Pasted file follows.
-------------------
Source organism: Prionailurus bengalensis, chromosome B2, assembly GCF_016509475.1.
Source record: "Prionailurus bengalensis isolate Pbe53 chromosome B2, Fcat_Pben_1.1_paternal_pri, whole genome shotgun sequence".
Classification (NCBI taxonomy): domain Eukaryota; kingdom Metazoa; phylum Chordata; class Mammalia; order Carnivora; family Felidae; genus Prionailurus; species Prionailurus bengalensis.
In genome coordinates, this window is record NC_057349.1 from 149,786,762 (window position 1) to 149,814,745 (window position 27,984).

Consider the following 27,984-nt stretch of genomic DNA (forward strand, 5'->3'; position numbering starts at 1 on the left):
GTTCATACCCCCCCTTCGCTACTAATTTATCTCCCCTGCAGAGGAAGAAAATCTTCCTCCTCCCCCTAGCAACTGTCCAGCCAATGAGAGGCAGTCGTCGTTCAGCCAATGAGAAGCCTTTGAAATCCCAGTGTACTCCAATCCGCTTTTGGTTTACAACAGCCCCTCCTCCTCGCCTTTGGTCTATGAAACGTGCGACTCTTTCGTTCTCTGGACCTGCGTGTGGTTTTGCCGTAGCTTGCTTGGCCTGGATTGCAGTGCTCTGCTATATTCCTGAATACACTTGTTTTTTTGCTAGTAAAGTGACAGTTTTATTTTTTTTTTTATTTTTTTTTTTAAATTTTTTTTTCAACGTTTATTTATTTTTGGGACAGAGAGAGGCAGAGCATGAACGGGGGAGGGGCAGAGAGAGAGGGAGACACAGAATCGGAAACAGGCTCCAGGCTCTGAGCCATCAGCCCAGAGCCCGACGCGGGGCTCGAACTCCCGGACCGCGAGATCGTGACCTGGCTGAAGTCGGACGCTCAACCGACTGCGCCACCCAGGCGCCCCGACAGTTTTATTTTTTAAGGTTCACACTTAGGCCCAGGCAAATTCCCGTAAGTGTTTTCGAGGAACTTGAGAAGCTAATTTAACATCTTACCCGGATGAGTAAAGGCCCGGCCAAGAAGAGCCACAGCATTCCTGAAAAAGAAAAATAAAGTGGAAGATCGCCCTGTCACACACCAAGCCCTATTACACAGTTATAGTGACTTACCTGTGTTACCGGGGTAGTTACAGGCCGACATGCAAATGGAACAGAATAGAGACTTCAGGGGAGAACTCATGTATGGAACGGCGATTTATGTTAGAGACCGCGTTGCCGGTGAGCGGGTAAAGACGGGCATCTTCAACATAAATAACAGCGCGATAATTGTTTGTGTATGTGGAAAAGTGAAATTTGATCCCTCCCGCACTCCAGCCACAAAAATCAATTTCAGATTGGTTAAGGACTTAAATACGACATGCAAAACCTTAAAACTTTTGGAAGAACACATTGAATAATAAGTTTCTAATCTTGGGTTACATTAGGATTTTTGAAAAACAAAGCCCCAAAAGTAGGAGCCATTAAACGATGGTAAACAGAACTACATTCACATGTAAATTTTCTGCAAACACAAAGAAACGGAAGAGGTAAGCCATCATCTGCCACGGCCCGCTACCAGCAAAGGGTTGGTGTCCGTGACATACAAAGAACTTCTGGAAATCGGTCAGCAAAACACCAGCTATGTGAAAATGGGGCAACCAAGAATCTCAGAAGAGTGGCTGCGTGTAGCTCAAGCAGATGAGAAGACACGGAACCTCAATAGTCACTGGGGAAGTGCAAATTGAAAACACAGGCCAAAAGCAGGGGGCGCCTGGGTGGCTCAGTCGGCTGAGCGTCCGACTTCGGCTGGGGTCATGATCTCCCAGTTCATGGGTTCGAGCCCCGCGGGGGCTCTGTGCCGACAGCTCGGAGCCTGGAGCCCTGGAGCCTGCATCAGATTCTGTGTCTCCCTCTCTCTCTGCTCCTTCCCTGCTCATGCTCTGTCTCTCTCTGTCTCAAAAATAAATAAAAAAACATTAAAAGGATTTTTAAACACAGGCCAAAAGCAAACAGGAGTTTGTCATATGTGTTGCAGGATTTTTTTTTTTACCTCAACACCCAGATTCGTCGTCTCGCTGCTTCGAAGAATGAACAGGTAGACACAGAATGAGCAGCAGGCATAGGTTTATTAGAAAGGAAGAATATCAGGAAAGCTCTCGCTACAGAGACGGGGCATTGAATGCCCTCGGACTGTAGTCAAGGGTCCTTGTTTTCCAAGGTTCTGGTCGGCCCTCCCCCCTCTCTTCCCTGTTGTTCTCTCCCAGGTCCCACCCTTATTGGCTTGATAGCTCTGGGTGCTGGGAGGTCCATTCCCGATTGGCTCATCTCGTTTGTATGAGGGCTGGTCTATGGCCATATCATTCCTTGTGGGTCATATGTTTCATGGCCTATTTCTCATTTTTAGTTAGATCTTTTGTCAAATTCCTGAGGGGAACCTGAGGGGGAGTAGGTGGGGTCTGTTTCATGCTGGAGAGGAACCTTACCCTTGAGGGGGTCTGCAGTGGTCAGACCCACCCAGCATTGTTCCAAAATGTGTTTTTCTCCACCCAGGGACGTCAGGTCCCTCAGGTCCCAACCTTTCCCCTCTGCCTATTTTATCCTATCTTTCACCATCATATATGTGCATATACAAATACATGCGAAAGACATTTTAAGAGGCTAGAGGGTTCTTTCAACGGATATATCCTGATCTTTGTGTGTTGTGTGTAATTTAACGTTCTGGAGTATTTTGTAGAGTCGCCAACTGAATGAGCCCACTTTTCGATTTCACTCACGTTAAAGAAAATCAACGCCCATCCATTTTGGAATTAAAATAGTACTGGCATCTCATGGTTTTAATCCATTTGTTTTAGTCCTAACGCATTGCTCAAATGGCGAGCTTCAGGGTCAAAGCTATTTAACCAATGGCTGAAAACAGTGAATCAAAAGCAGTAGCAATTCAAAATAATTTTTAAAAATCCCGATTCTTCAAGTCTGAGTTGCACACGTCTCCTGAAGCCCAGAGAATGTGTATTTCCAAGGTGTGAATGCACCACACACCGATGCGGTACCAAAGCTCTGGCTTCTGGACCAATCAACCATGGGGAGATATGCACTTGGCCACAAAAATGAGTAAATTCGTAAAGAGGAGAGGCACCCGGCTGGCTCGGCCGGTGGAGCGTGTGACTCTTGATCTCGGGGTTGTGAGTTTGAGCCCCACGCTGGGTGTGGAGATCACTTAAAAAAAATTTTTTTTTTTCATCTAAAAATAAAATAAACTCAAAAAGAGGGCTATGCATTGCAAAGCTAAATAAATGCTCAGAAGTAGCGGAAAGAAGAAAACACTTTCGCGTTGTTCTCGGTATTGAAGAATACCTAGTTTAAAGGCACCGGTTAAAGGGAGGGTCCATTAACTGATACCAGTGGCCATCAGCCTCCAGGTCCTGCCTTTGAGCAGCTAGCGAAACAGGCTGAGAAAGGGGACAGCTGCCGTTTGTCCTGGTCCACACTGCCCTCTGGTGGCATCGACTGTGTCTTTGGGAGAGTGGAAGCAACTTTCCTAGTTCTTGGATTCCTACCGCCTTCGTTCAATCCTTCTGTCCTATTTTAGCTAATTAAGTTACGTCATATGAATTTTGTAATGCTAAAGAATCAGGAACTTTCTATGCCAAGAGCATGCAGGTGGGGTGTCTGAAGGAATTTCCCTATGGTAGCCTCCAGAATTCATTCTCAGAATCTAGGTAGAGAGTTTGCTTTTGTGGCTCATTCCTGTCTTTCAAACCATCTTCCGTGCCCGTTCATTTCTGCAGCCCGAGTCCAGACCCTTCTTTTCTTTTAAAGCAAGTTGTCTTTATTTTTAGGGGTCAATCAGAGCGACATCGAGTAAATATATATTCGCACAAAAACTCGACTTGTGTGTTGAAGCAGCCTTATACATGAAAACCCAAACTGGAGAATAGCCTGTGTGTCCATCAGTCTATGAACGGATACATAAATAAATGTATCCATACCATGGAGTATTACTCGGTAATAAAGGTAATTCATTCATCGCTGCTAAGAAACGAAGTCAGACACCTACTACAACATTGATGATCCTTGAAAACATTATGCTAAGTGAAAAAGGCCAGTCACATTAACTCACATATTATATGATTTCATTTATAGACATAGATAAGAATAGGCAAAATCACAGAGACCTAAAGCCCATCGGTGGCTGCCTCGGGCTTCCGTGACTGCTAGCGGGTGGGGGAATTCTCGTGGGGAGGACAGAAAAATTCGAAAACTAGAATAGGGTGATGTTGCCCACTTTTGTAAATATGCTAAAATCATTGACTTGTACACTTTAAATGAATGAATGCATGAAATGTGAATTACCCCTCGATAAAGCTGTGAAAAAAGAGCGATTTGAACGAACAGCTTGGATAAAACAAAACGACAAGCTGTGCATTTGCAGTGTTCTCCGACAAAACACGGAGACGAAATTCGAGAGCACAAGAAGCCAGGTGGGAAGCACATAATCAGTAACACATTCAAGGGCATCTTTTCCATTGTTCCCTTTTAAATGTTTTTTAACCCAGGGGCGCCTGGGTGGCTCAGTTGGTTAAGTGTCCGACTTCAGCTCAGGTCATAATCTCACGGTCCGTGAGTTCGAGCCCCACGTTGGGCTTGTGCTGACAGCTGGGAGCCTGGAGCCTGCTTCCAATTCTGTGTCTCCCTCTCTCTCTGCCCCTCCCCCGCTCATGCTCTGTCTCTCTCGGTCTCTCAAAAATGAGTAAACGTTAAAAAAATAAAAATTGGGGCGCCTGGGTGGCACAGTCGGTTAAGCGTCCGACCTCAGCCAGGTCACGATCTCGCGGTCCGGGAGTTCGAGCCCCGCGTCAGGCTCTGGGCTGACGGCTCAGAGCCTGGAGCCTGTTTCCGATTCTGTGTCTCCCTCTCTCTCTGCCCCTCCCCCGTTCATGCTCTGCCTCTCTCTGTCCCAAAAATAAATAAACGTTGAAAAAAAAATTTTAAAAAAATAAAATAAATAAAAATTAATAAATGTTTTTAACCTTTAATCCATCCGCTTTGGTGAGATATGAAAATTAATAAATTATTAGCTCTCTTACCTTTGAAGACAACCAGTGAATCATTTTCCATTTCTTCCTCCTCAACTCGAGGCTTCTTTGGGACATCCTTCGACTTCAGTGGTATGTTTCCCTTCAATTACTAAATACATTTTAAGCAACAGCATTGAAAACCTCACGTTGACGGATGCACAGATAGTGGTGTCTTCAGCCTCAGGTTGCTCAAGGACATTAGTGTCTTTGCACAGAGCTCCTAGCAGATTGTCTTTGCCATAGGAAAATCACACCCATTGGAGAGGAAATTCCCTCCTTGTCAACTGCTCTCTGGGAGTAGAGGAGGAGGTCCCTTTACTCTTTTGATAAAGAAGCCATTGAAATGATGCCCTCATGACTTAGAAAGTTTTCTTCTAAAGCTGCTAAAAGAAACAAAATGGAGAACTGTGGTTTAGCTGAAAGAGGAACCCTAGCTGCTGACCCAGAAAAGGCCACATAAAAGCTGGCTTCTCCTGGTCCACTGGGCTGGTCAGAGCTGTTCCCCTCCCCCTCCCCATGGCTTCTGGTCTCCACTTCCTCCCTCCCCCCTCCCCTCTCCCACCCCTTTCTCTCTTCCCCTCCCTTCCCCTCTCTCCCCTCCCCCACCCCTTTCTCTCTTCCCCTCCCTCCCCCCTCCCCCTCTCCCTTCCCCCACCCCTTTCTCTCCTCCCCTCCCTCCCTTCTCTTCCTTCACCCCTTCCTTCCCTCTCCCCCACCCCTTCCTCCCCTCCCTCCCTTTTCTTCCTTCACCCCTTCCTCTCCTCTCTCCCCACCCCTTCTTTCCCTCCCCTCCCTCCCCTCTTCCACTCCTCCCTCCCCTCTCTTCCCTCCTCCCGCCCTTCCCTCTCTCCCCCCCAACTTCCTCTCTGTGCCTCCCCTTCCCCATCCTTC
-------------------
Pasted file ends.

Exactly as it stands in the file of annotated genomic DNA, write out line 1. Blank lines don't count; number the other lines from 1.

Source organism: Prionailurus bengalensis, chromosome B2, assembly GCF_016509475.1.